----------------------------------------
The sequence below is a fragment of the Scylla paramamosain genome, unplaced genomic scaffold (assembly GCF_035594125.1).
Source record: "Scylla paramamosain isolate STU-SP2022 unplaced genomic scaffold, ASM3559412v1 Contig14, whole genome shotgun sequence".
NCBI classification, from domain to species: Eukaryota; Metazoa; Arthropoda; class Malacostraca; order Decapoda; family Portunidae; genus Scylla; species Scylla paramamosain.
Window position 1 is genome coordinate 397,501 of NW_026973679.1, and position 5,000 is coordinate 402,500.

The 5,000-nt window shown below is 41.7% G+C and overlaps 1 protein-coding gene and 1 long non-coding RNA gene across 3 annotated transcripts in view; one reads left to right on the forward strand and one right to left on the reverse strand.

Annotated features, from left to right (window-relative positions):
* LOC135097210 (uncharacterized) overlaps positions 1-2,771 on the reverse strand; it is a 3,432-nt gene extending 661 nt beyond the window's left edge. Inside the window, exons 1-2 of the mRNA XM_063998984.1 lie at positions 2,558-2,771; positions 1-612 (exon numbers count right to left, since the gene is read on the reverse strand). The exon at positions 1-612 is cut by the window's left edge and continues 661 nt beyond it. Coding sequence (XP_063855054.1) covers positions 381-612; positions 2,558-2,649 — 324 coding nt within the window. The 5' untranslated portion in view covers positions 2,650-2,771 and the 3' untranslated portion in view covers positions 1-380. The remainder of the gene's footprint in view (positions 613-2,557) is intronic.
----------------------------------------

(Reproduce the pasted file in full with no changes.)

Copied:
The sequence below is a fragment of the Scylla paramamosain genome, unplaced genomic scaffold (assembly GCF_035594125.1).
Source record: "Scylla paramamosain isolate STU-SP2022 unplaced genomic scaffold, ASM3559412v1 Contig14, whole genome shotgun sequence".
NCBI classification, from domain to species: Eukaryota; Metazoa; Arthropoda; class Malacostraca; order Decapoda; family Portunidae; genus Scylla; species Scylla paramamosain.
Window position 1 is genome coordinate 397,501 of NW_026973679.1, and position 5,000 is coordinate 402,500.

The 5,000-nt window shown below is 41.7% G+C and overlaps 1 protein-coding gene and 1 long non-coding RNA gene across 3 annotated transcripts in view; one reads left to right on the forward strand and one right to left on the reverse strand.

Annotated features, from left to right (window-relative positions):
* LOC135097210 (uncharacterized) overlaps positions 1-2,771 on the reverse strand; it is a 3,432-nt gene extending 661 nt beyond the window's left edge. Inside the window, exons 1-2 of the mRNA XM_063998984.1 lie at positions 2,558-2,771; positions 1-612 (exon numbers count right to left, since the gene is read on the reverse strand). The exon at positions 1-612 is cut by the window's left edge and continues 661 nt beyond it. Coding sequence (XP_063855054.1) covers positions 381-612; positions 2,558-2,649 — 324 coding nt within the window. The 5' untranslated portion in view covers positions 2,650-2,771 and the 3' untranslated portion in view covers positions 1-380. The remainder of the gene's footprint in view (positions 613-2,557) is intronic.